Supreme Court affirms that mining companies may expropriate lands [Agata Mining Ventures, Inc. v. Heirs of Alaan, G.R. No. 229413 (15 June 2020)]
The Supreme Court recently affirmed that qualified mining operators have the authority to exercise eminent domain. Consequently, mining companies may expropriate lands which are covered by their exploration permit.
In Agata Mining Ventures, Inc. v. Heirs of Alaan, G.R. No. 229413 (15 June 2020), the Supreme Court ruled on whether a mining company, which entered into an Operating Agreement with another mining company for the transfer of the latter’s exclusive mining rights under a Mineral Production Sharing Agreement (“MPSA”), can validly file a complaint to expropriate property covered by the mining area under the MPSA.
The case began when a mining company filed a complaint for expropriation before the Regional Trial Court (“RTC”) after a negotiated purchase with certain landowners failed. The RTC issued a writ of possession as prayed for by the mining company. When the issuance of the writ was questioned by the landowners on certiorari, the Court of Appeals held that the mining company, being a mere private entity, may not validly exercise the power to expropriate property without violating the constitutional principle of non-delegation of State powers. On review, the Supreme Court reversed the Court of Appeals and ruled that Congress has conferred the power to expropriate upon mining companies through various mining laws, specifically Commonwealth Act No. 137, Presidential Decree (“P.D.”) No. 463, P.D. No. 512 and, most recently, Republic Act No. 7942 or the Mining Act.
The Supreme Court also reiterated its 2006 ruling in Didipio Earth-Savers Multi-Purpose Association, Inc. v. Gozun, G.R. No. 157882 (30 March 2006), which “already settled that qualified mining operators have the authority to exercise the power of eminent domain”. In doing so, it restated its clarification in Didipio, supra, that the “entry referred to in Section 76 [of the Mining Act] is not just a simple right-of-way which is ordinarily allowed under the provisions of the Civil Code” but a taking (i.e., expropriation) provision. This is because “the holders of mining rights enter private lands for purposes of conducting mining activities such as exploration, extraction and processing of minerals” and “will definitely oust the owners or occupants of the affected areas the beneficial ownership of their lands.” Thus, the Supreme Court expressly confirmed that qualified mining operators have the authority to exercise the power of eminent domain.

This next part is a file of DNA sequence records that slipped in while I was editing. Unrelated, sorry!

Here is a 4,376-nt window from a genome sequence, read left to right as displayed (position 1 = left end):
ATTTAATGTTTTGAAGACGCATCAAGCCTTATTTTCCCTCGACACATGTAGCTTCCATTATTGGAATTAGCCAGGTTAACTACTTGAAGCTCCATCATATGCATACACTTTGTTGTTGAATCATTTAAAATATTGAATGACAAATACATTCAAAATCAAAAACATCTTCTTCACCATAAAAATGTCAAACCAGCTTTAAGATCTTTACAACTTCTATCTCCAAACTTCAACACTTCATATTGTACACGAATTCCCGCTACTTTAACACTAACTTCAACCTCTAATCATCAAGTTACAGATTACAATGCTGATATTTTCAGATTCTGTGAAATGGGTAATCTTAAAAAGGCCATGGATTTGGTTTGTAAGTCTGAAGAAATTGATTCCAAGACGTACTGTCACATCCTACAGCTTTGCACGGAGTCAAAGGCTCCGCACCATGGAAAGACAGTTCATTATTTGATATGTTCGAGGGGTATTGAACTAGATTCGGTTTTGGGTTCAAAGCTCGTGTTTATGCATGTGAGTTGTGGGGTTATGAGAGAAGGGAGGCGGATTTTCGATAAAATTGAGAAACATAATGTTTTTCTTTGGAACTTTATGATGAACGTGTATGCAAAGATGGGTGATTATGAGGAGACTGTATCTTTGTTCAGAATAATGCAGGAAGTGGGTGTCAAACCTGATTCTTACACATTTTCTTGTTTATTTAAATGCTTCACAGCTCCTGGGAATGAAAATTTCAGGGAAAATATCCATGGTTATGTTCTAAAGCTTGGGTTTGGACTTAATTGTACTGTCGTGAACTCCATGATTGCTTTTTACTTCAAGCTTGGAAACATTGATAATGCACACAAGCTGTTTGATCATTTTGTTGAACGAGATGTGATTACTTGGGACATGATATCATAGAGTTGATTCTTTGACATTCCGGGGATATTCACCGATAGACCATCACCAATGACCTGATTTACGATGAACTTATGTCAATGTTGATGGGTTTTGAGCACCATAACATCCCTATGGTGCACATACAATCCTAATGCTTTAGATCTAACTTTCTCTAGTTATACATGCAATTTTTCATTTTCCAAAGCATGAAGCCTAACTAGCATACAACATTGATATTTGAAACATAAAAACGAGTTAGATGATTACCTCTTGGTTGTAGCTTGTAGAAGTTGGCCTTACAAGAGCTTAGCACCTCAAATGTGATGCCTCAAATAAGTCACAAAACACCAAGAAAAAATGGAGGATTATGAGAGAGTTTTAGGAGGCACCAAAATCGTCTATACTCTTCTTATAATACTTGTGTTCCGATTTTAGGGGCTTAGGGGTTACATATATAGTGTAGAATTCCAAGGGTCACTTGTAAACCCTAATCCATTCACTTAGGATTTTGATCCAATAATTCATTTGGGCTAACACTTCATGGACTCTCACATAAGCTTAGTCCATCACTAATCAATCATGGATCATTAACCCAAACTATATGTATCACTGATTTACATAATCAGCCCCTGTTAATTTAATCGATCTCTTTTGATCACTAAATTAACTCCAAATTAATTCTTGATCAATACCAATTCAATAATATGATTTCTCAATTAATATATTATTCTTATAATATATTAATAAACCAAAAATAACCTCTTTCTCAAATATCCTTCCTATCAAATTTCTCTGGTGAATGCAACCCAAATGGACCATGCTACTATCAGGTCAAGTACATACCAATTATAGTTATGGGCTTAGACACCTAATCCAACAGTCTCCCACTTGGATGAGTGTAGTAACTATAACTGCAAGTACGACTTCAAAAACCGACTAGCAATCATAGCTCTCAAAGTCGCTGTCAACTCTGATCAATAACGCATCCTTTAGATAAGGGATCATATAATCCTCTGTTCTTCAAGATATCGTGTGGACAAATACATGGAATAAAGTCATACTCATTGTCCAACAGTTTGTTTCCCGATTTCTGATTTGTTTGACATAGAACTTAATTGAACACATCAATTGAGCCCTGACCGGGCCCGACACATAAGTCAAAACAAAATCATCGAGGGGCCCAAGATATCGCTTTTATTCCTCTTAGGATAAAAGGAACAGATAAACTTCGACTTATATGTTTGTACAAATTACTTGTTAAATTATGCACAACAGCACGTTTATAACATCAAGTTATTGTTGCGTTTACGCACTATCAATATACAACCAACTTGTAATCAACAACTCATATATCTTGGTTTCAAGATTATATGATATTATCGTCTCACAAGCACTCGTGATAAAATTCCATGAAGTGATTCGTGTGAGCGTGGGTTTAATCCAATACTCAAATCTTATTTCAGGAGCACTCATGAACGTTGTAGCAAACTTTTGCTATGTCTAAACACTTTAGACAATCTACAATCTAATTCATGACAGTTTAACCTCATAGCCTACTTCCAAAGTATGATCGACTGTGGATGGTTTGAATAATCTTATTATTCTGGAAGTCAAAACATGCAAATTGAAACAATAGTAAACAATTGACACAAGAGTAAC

On another point, the Supreme Court also ruled that the Mining Act authorizes a grantee of an exploration permit to transfer or assign its rights to another operator subject to the approval of the Government. As a consequence, the transferee of such rights steps into the shoes of the transferor and enjoys the latter’s privileges. As a transferee of such mining rights, the subject mining company may validly file for a complaint to expropriate the subject property.
Finally, the Supreme Court ordered the RTC to proceed with a determination of the validity of the Operating Agreement between the original MPSA holder and the petitioner mining company, further to the adjudication of the latter’s right to expropriate the subject land.